Faculty Book: Thomas Kessner
Capital City: New York and the Men Behind America's Rise to Economic Dominance, 1860-1900
(Simon & Schuster, 2003; 416 pp.)
Thomas Kessner, a faculty member of the Ph.D. Program in History tells the dramatic story of New York's transformation from port city to financial capital of the world in the course of a generation. "No succeeding generation enjoyed the economic power, the open political atmosphere, and the shaping influence available to this group of capitalists," Kessner writes. During this period, money accumulated in New York, as a banking culture emerged, and ambitious men were drawn to the city to make enormous fortunes. Kessner's colorful, epic narrative profiles such figures as J. P. Morgan, Andrew Carnegie, and John D. Rockefeller, who forged a brave and ruthless new brand of corporate capitalism. In Capital City, Kessner describes the competitive climate that led to New York—rather than Boston, Philadelphia, or any other northern city—becoming the global financial center.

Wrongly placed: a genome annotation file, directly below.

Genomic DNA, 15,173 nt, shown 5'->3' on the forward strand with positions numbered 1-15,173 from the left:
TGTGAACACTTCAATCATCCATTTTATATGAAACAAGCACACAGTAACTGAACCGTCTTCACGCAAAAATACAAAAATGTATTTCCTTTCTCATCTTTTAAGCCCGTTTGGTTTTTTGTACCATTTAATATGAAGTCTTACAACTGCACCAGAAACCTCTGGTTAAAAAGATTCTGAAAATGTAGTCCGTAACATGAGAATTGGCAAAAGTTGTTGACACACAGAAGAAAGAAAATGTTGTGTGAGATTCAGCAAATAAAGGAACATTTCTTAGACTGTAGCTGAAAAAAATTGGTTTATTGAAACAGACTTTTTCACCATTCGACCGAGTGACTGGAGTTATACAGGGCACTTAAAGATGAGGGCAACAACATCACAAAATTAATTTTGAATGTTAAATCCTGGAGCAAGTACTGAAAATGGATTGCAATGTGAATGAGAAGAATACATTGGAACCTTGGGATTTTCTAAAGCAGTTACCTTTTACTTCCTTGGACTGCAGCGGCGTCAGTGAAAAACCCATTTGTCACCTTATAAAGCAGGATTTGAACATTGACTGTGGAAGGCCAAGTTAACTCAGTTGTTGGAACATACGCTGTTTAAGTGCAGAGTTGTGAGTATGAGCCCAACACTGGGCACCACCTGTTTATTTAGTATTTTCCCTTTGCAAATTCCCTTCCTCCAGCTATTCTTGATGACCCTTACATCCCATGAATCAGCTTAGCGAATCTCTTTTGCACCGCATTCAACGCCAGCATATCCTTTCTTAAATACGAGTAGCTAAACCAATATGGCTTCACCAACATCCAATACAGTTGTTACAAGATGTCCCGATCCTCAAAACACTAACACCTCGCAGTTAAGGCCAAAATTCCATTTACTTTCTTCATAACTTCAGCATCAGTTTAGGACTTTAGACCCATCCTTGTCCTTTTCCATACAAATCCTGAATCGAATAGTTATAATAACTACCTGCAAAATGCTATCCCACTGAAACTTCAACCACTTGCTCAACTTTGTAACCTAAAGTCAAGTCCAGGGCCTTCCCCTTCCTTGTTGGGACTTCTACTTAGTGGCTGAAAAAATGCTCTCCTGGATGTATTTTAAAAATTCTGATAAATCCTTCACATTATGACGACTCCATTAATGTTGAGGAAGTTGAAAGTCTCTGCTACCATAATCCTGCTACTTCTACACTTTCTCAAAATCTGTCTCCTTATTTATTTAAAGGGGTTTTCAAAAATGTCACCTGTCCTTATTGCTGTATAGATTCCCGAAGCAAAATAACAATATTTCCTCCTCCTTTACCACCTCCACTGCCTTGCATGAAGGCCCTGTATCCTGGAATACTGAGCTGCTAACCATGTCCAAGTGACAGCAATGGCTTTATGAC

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Submitted on: APR 1, 2003